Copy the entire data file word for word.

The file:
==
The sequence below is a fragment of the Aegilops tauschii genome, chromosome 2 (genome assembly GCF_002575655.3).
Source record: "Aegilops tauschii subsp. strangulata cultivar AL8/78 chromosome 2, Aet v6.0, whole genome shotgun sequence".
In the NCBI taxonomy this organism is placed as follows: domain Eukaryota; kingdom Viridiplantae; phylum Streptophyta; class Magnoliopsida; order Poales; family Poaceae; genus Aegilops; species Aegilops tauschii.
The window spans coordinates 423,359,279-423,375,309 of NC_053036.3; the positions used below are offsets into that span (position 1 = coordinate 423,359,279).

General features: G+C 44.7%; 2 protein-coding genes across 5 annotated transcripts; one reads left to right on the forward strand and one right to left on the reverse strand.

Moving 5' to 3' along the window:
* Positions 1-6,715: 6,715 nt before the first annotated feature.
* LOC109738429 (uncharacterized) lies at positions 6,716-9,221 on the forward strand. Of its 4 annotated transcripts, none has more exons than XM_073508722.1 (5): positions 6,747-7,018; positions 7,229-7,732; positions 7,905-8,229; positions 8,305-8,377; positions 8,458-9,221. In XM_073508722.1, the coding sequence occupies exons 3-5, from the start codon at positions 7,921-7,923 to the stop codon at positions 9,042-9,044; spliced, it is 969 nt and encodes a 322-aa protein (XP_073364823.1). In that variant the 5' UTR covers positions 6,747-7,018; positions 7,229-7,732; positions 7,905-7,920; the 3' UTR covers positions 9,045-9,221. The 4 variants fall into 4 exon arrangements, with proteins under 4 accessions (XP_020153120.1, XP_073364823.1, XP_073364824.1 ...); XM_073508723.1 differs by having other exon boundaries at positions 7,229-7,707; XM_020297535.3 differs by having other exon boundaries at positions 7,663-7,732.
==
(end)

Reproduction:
The sequence below is a fragment of the Aegilops tauschii genome, chromosome 2 (genome assembly GCF_002575655.3).
Source record: "Aegilops tauschii subsp. strangulata cultivar AL8/78 chromosome 2, Aet v6.0, whole genome shotgun sequence".
In the NCBI taxonomy this organism is placed as follows: domain Eukaryota; kingdom Viridiplantae; phylum Streptophyta; class Magnoliopsida; order Poales; family Poaceae; genus Aegilops; species Aegilops tauschii.
The window spans coordinates 423,359,279-423,375,309 of NC_053036.3; the positions used below are offsets into that span (position 1 = coordinate 423,359,279).

General features: G+C 44.7%; 2 protein-coding genes across 5 annotated transcripts; one reads left to right on the forward strand and one right to left on the reverse strand.

Moving 5' to 3' along the window:
* Positions 1-6,715: 6,715 nt before the first annotated feature.
* LOC109738429 (uncharacterized) lies at positions 6,716-9,221 on the forward strand. Of its 4 annotated transcripts, none has more exons than XM_073508722.1 (5): positions 6,747-7,018; positions 7,229-7,732; positions 7,905-8,229; positions 8,305-8,377; positions 8,458-9,221. In XM_073508722.1, the coding sequence occupies exons 3-5, from the start codon at positions 7,921-7,923 to the stop codon at positions 9,042-9,044; spliced, it is 969 nt and encodes a 322-aa protein (XP_073364823.1). In that variant the 5' UTR covers positions 6,747-7,018; positions 7,229-7,732; positions 7,905-7,920; the 3' UTR covers positions 9,045-9,221. The 4 variants fall into 4 exon arrangements, with proteins under 4 accessions (XP_020153120.1, XP_073364823.1, XP_073364824.1 ...); XM_073508723.1 differs by having other exon boundaries at positions 7,229-7,707; XM_020297535.3 differs by having other exon boundaries at positions 7,663-7,732.